Masks, hand washing and hand sanitiser. Who knew that these guys would be our constant companions? And with new, highly infectious Corona virus mutations on the rise, it looks like they will be with us for a while.
Nothing can beat a good 20-second hand washing with soap and water to kill Covid germs. But sometimes we have to make do with a few pumps of hand sanitiser.
Most of us choose our hand sanitiser based on the price, smell, the feel on our skin. And how well it can blast germs out of existence
Usually, a hand sanitiser’s germ-killing power comes from its alcohol content. Alcohol certainly kills bacteria but using it frequently makes our hands dry and cracked as the alcohol strips the natural oil from the skin. People also worry about the long-term effects of using so much alcohol on the skin and how this might affect our overall health.
As the pandemic drags on and hand sanitising is here to stay, many are on the lookout for a less harsh way to banish germs and bacteria.
There is no doubt that alcohol-based hand sanitisers blitz germs. However, the United States’ Centre for Disease Control has found that to be effective, a hand sanitiser must contain an alcohol concentration of 60–95%. This makes these formulations harsh and drying. Ironically, this cracked skin can be an entry point for germs and bacteria, and may lead to infection. Alcohol-based hand sanitisers also lose their protective properties once the alcohol dries up.
Another problem in assessing the effectiveness of alcohol-based sanitisers is the lack of a standardised ingredient list.
This danger was highlighted recently in Singapore when the country’s Health Sciences Authority recalled 18 hand sanitisers containing unsafe levels of methanol or acetaldehyde, a toxic chemical compound.
The list included household names such as Lifebuoy, Guardian, Cath Kidston and Walch. Alcohol sanitisers may be lethal to germs but at what cost to our overall wellness?
Alcohol-free sanitisers seem more and more appealing. However, not all alcohol-free sanitisers are equally good. Some sanitisers replace alcohol with other harsh synthetic chemicals, so it is important to check the ingredients list. The active ingredients in some alcohol-free sanitisers only eliminate a narrow range of bacteria or viruses and this can also limit their effectiveness.
So, can we avoid using nasty chemicals on our skin and protect against a range of viruses, bacteria and fungi?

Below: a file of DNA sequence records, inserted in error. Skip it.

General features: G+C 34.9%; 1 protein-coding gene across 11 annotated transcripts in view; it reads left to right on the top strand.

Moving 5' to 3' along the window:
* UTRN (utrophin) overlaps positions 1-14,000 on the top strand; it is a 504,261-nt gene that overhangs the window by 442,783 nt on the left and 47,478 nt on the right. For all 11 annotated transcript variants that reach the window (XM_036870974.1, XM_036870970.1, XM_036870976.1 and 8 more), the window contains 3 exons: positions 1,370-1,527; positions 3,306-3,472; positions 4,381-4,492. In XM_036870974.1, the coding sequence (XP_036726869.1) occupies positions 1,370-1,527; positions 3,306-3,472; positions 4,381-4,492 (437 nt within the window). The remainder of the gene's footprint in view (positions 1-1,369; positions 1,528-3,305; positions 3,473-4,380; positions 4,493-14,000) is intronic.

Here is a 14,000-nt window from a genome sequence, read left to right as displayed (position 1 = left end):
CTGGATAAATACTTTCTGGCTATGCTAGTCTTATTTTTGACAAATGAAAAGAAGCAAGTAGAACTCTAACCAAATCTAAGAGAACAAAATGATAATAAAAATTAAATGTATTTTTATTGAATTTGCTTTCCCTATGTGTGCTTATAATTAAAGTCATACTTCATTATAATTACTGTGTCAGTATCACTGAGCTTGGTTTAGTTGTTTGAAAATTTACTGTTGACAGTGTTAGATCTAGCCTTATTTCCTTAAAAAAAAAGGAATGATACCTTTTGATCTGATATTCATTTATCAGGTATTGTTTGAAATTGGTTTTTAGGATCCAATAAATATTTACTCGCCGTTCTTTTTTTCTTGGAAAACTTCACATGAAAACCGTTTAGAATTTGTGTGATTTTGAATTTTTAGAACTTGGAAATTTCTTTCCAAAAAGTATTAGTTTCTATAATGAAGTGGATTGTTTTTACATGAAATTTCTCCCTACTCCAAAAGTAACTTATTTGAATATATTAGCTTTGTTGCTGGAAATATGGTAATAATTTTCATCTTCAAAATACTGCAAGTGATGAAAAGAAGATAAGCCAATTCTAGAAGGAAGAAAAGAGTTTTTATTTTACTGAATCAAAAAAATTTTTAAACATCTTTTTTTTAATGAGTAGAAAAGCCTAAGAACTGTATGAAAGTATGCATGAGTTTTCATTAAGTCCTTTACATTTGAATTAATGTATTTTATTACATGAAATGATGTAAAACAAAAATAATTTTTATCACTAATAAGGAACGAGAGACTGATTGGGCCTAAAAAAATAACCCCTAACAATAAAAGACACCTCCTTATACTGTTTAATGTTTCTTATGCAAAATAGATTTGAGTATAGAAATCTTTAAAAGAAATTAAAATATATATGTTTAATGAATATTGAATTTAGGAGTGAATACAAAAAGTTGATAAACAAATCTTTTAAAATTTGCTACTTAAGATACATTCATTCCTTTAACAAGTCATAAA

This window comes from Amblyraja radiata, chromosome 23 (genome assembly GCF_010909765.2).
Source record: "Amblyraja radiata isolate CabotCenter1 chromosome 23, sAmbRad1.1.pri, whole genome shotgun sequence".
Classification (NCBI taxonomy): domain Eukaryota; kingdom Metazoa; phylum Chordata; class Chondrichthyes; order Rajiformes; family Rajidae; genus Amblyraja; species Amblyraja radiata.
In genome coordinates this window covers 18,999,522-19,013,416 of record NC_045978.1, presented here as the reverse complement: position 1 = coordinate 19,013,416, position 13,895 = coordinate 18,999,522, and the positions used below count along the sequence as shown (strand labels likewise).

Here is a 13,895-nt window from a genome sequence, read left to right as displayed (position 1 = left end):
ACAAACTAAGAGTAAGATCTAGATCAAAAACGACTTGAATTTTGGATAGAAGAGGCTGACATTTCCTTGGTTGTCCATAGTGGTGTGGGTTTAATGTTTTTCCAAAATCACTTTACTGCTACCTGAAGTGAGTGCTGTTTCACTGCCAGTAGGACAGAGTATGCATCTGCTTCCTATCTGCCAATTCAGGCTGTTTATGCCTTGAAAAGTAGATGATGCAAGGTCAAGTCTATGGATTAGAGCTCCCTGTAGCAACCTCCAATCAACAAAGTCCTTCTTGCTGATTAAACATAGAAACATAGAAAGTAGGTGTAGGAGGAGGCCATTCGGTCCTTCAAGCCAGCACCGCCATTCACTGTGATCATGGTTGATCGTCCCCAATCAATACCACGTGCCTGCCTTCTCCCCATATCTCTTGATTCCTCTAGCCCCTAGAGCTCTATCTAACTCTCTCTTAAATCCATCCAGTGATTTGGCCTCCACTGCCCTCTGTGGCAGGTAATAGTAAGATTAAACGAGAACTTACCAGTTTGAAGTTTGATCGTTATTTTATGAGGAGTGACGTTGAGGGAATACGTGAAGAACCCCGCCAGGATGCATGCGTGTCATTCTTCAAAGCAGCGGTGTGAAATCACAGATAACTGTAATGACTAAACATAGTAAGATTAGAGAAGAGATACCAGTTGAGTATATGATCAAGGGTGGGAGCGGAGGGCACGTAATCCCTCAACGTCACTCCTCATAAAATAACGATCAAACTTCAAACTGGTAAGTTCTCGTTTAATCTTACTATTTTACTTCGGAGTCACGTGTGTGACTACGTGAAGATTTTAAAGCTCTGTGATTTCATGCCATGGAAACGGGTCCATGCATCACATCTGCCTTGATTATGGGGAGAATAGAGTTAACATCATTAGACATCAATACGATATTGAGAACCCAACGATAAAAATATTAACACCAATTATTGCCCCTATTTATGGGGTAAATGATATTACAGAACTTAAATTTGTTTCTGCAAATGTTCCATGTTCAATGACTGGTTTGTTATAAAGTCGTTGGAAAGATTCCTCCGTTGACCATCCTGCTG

A carefully formulated, plant-based, alcohol-free, organic hand sanitiser, it is effective in killing unwanted bacteria, viruses and fungi. Friendly to your skin, it is safe for children and has a pleasant smell and texture without being sticky or greasy. It is also completely free from artificial fragrances, colouring and synthetic chemicals.
These essential oils embody all the “antis”; research shows that they have powerful anti-bacterial, anti-fungal, antiviral and antiseptic properties. They also work against a broad range of bacteria and viruses.
Tea Tree oil Antibacterial and antifungal
Lavender oil Cleansing and antiseptic
Sweet Orange oil Contains a powerful antioxidant to fight free radicals
Lemongrass oil Anti-microbial and antibacterial
Eucalyptus oil Anti-inflammatory and healing
Thyme oil Antibacterial and antifungal
Cinnamon oil Germicidal and antiseptic
The blend also includes Witch hazel, Vitamin E and Aloe vera to soothe, moisturise and heal the skin. The botanical ingredients make this hand sanitiser safe for sensitive skin, free from the chemicals that can cause dryness or irritation.
Botanica Culture’s alcohol-free Hand Sanitiser also lasts longer than alcohol-based products, which tend to evaporate quickly, so there’s no need to reapply it as often. The light, fresh fragrance is a welcome contrast to the clinical smell of most hand sanitisers.
Along with our phones and wallets, it looks like our hand sanitiser and a mask will continue to be our must-have accessories. Why not use a sanitiser that kills germs without harming us in the process? And save the alcohol for when you treat yourself to a Friday happy-hour cocktail.